There are several stages of membership in the Lay Fraternities of Saint Dominic. The terms for the stages, and the duration of each stage, may vary somewhat from province to province; here I'll just use the terms and durations of my own province.
The first, informal stage is one of inquiry or postulancy, during which the inquirer or postulant participates in the life of a chapter for six to twelve months, long enough so that both the inquirer and the chapter are ready and willing to move on to the novitiate stage.
Becoming a novice involves being formally received into the Order of Preachers, and on the part of the novice a commitment to try living as a Lay Dominican for one year. It's a significant step -- once you're received, you're as much a Dominican as the Master of the Order. The novitiate is a time when you should be hoovering up knowledge of Dominican history, purpose, and way of life.*
If you're still on track (and both you and your chapter have to agree on that), then the next step is to make a temporary promise to "live according to the Rule of the Laity of Saint Dominic for three years."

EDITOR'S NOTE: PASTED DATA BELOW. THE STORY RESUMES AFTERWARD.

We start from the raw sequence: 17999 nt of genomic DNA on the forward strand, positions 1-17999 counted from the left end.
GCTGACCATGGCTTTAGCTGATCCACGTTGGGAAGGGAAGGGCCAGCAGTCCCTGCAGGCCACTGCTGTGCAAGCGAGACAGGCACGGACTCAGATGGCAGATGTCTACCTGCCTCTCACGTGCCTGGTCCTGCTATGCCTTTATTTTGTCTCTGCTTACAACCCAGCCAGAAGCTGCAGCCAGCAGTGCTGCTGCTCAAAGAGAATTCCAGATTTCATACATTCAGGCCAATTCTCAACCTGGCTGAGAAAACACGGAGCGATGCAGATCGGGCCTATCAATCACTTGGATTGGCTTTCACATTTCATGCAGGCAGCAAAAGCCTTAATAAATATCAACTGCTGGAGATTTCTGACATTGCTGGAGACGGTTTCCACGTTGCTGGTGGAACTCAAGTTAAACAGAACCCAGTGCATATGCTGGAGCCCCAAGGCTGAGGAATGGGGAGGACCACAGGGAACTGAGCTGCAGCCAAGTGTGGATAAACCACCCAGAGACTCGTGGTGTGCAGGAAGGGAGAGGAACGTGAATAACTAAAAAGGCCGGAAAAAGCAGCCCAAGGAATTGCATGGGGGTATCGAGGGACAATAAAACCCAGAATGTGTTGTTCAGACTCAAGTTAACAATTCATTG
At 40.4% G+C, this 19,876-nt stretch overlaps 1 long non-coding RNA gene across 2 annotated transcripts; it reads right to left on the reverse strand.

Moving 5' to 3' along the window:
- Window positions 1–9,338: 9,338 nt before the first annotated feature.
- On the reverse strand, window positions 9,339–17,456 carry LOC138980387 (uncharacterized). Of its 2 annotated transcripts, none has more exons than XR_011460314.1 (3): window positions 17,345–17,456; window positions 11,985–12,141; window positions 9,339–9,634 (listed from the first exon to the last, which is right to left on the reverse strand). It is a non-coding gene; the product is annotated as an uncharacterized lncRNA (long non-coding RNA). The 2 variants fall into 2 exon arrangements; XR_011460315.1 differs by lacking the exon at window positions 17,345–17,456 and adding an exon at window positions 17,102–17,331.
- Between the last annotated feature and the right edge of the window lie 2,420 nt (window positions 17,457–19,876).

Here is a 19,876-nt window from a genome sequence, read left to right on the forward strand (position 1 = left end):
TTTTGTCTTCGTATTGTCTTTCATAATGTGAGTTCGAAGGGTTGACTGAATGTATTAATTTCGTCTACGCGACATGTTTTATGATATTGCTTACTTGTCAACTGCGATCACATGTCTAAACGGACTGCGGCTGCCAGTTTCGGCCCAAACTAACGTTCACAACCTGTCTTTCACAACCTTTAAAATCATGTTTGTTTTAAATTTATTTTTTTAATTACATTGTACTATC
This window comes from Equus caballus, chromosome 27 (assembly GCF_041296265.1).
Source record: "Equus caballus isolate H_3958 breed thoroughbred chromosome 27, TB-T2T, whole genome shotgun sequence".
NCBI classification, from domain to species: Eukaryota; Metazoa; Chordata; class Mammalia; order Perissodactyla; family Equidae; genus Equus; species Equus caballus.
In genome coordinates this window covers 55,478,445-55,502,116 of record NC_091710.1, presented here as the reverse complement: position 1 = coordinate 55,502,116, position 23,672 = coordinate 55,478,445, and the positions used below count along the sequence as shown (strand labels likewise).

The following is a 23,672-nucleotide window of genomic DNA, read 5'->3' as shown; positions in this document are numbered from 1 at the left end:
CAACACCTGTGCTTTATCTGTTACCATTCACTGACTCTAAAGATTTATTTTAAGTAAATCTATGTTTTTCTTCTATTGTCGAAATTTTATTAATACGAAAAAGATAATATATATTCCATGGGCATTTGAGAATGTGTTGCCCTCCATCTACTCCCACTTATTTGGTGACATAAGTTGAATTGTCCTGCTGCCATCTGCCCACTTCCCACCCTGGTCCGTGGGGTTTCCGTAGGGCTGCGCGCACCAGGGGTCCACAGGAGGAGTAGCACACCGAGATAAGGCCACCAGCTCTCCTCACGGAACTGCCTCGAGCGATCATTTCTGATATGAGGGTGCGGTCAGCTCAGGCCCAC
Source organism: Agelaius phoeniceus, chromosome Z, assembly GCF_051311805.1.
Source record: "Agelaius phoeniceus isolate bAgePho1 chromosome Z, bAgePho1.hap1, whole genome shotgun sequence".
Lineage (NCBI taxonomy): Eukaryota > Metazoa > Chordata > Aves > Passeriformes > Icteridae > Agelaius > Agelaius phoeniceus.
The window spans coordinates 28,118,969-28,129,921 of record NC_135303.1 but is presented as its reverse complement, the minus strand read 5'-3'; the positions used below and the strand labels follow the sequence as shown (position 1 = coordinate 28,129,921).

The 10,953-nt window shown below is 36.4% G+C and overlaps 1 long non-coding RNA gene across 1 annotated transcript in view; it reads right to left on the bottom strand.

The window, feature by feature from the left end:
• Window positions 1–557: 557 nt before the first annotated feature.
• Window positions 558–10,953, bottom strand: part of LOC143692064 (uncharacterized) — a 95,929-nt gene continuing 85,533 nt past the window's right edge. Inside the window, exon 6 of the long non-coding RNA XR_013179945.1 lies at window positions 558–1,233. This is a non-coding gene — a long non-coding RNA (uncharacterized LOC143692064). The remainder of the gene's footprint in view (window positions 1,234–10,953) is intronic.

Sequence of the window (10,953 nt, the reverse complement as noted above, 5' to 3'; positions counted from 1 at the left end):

Then, if three years later you and your chapter can still stand each other (I put this informally), you make your final or perpetual promise to "live according to the Rule of the Laity of Saint Dominic for my entire life." Once you've done that, watch out, because if you're not careful they'll elect you to the chapter council, or worse.
Postulancy or inquiry: 1 year (give or take)
Novitiate: 1 year
Temporary promise: 3 years
Perpetual promise: your entire [remaining] life
This doesn't mean, though, that after five years you're a fully formed Lay Dominican. No one is ever a fully formed Dominican.
For the friars, each province has a "promoter of permanent formation" and each priory has a "conventual lector" to make sure they're all always learning.**
Similarly, each chapter of Lay Dominicans is to offer ongoing formation to all of its members. This post was supposed to be about the nature of that formation, but I think it's gone on long enough already.
* Note how I switched from "the postulant" to "you," turning this didactic post into a subliminal recruiting tool.
** Or something like that. The friars have convents and priories and houses and who knows what all else, based on how many friars are there and such like, and there are different rules for each kind of domicile, and it seems like every time I try to make some categorical statement about what the friars do, one of them says, "Uh, yeah, we don't do that [here/any more]." If you want to take a stab at interpreting their Book of Constitutions and Ordinations, knock yourself out.